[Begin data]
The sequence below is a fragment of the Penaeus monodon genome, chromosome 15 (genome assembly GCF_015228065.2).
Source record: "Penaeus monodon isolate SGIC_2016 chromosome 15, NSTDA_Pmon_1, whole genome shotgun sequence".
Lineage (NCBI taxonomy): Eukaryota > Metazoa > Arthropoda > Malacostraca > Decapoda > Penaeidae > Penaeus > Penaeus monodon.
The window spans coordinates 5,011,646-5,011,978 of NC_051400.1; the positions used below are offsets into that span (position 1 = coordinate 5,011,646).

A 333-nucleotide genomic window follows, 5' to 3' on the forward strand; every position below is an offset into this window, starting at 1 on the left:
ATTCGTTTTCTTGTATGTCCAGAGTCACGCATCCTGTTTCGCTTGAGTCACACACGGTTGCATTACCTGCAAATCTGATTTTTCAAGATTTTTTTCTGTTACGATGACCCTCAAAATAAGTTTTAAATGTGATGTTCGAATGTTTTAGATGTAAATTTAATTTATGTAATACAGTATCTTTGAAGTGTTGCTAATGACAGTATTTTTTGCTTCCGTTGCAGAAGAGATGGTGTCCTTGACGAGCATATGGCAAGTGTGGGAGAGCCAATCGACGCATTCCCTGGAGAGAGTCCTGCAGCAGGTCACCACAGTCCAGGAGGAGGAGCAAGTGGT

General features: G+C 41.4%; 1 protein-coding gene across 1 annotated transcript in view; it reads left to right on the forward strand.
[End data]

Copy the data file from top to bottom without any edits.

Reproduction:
The sequence below is a fragment of the Penaeus monodon genome, chromosome 15 (genome assembly GCF_015228065.2).
Source record: "Penaeus monodon isolate SGIC_2016 chromosome 15, NSTDA_Pmon_1, whole genome shotgun sequence".
Lineage (NCBI taxonomy): Eukaryota > Metazoa > Arthropoda > Malacostraca > Decapoda > Penaeidae > Penaeus > Penaeus monodon.
The window spans coordinates 5,011,646-5,011,978 of NC_051400.1; the positions used below are offsets into that span (position 1 = coordinate 5,011,646).

A 333-nucleotide genomic window follows, 5' to 3' on the forward strand; every position below is an offset into this window, starting at 1 on the left:
ATTCGTTTTCTTGTATGTCCAGAGTCACGCATCCTGTTTCGCTTGAGTCACACACGGTTGCATTACCTGCAAATCTGATTTTTCAAGATTTTTTTCTGTTACGATGACCCTCAAAATAAGTTTTAAATGTGATGTTCGAATGTTTTAGATGTAAATTTAATTTATGTAATACAGTATCTTTGAAGTGTTGCTAATGACAGTATTTTTTGCTTCCGTTGCAGAAGAGATGGTGTCCTTGACGAGCATATGGCAAGTGTGGGAGAGCCAATCGACGCATTCCCTGGAGAGAGTCCTGCAGCAGGTCACCACAGTCCAGGAGGAGGAGCAAGTGGT

General features: G+C 41.4%; 1 protein-coding gene across 1 annotated transcript in view; it reads left to right on the forward strand.